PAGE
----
By PLU Marketing & Communications staff
TACOMA, WASH. (Aug. 10, 2016)- Typically, summer allows college students to take advantage of free time that's hard to come by during the academic year. But for many Lutes, summer is a time to work hard and continue their vocational endeavors.
Students travel, work internships and pursue professional development opportunities beyond PLU’s campus to continue their academic goals. The Lutes featured below represent three stories of the hard work done by PLU students and recent graduates this summer.
Kendra Saathoff ’17
By Brooke Thames ’18
Since 2014, the Krise Endowed Internship Fund has provided students with opportunities to gain experience in career fields related to their studies. This year, the Krise Internship helped one student take her education from the classroom to the courtroom.
Kendra Saathoff ’17 spent her summer interning at the Crystal Judson Family Justice Center in Tacoma, marking the third time she’s worked there. However, this was the first time the Krise Internship funded the opportunity. As a result, she received $1,500 in financial assistance for what was otherwise an unpaid internship.
“I learn a lot through observation,” Saathoff said. “(This internship) has exposed me to people and realities that I wouldn’t have otherwise known about.”
The center provides domestic violence victims and their children an array of legal and counseling services. Saathoff says her work at the center changes day to day, but interaction with clients remains her number one task. Her work mainly consisted of speaking with and caring for domestic violence victims.
In an average day, Saathoff listens to clients’ stories of abuse, logs cases in the center’s confidential database and helps clients fill out petitions for protection orders.
Saathoff also spends much of her time in the Pierce County courthouse, supporting clients during their protection order hearings. Her participation in court cases, Saathoff says, exposed her to a new interest in law.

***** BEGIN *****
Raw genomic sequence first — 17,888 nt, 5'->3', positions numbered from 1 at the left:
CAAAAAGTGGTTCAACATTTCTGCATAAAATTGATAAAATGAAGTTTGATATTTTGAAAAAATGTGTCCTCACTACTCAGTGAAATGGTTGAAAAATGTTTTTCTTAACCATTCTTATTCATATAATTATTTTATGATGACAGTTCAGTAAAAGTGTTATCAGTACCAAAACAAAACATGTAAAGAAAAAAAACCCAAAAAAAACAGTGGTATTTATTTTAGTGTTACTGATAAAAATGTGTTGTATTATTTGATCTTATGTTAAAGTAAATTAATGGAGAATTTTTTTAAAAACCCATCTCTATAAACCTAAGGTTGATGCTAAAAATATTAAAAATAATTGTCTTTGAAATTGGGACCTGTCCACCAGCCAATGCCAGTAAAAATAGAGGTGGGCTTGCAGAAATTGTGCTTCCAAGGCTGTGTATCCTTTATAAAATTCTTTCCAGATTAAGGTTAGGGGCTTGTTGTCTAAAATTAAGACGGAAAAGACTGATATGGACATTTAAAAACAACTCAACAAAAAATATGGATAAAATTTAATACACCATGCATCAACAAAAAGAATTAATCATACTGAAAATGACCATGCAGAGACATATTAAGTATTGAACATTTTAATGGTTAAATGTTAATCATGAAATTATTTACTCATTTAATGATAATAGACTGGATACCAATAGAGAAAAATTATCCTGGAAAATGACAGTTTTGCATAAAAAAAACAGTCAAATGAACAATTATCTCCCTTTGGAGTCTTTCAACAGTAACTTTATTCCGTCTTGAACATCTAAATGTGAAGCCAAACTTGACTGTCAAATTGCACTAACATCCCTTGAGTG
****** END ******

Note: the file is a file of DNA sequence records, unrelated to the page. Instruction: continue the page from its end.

“Although it can be tiring to hear so many cases and testimonies, it is extremely fascinating to see our legal system in action and very rewarding when that system can offer protection and safety to our clients,” Saathoff said. “It has inspired me to think about a future as a lawyer and using it as a platform for helping others.”
As a sociology major, Saathoff already possessed a passion for social justice and advocacy work. These interests ultimately served as a gateway to her job at the Family Justice Center.
Jennifer Warwick, a former victim advocate with PLU’s Center for Gender Equity, recognized Saathoff’s vocational call and directed her toward the internship; Saathoff first applied for the opportunity in 2014.
“I got really lucky in that I had a mentor who knew me well enough to connect me with an internship that I love,” Saathoff said, “and with co-workers at the CJFJC who are incredible and so supportive.”
The Krise Internship is open to all PLU students interested in applying. Only one student earns the award each year.
The Krise Internship Fund partners with Career Connections to help students gather their recommendations and craft their essays and resumes. Saathoff says working with Career Connections helped ease anxieties throughout the application process.
“The main piece of advice I would give to anyone applying would be to write your essay like a story,” Saathoff said. “Make it memorable and more interesting than just listing off what your intern duties would be.”
Moving forward, Saathoff’s internship with the Family Justice Center ends as she begins her senior year at PLU and prepares to study away in Oaxaca, Mexico, in the fall.
“I am so incredibly lucky to have received this fund,” Saathoff said. “(I) am so grateful to the Krises for their support and belief in me.”
Janet Dela Cruz '16
By Natalie DeFord ’16
Janet Dela Cruz ’16, who graduated in May, says things have come full circle now that she has started her first full-time job this summer. “It’s a little scary getting my first job out of college,” she said, “but it’s definitely preparing me for what I want to continue to do as I grow professionally.”